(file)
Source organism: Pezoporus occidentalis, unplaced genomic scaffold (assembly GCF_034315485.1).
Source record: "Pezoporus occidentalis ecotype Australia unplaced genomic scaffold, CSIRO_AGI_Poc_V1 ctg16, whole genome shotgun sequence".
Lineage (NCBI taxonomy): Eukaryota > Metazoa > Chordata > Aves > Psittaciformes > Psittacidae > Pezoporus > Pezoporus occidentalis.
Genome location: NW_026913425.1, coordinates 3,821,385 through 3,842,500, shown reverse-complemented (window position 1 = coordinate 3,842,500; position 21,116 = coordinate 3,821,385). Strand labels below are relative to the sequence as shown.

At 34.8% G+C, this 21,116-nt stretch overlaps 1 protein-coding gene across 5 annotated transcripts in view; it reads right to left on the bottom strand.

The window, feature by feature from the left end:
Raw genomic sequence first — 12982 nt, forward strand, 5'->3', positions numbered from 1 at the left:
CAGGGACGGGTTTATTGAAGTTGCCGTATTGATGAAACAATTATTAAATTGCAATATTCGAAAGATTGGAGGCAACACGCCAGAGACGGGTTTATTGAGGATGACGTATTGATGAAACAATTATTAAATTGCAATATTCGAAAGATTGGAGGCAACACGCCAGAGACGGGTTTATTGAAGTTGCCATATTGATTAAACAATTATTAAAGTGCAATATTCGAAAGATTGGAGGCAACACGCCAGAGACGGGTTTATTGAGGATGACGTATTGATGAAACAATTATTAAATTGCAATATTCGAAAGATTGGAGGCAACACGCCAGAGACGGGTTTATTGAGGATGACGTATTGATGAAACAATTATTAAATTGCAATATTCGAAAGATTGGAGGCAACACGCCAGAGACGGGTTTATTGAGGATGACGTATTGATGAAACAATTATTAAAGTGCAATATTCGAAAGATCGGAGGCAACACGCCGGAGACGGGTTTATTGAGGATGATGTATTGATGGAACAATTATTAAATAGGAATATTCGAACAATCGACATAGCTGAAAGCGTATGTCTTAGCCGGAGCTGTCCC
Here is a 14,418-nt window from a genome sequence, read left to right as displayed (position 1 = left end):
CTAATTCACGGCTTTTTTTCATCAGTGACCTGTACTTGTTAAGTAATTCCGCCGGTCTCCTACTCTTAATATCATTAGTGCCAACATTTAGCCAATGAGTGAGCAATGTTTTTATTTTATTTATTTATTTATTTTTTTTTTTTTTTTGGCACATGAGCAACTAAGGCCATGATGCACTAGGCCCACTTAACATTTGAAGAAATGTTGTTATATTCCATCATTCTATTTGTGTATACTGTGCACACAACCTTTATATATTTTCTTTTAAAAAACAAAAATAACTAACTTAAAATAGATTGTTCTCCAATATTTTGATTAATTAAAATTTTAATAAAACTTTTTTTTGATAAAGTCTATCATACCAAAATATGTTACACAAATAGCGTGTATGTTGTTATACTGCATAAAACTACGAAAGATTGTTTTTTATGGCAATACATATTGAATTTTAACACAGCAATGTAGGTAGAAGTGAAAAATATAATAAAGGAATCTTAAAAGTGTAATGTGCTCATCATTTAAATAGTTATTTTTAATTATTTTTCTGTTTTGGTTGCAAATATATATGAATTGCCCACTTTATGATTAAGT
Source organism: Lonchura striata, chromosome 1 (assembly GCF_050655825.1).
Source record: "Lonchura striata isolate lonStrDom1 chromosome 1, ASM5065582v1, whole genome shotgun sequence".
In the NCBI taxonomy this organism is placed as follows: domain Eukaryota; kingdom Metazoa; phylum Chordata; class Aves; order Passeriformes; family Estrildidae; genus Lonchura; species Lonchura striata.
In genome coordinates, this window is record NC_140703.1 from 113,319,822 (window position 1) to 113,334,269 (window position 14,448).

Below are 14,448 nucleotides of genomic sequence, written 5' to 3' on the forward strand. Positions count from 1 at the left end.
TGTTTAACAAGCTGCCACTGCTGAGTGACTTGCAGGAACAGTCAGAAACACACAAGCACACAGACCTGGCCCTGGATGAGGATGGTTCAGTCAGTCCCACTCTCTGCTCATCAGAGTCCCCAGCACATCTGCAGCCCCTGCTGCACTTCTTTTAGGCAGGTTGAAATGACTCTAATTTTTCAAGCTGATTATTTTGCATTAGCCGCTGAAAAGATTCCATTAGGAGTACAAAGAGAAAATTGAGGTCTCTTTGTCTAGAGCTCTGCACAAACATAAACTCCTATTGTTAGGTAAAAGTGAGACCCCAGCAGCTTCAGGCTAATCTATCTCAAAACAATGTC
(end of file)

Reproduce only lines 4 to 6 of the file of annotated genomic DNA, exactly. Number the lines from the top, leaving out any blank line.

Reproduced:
Genome location: NW_026913425.1, coordinates 3,821,385 through 3,842,500, shown reverse-complemented (window position 1 = coordinate 3,842,500; position 21,116 = coordinate 3,821,385). Strand labels below are relative to the sequence as shown.

At 34.8% G+C, this 21,116-nt stretch overlaps 1 protein-coding gene across 5 annotated transcripts in view; it reads right to left on the bottom strand.

The window, feature by feature from the left end: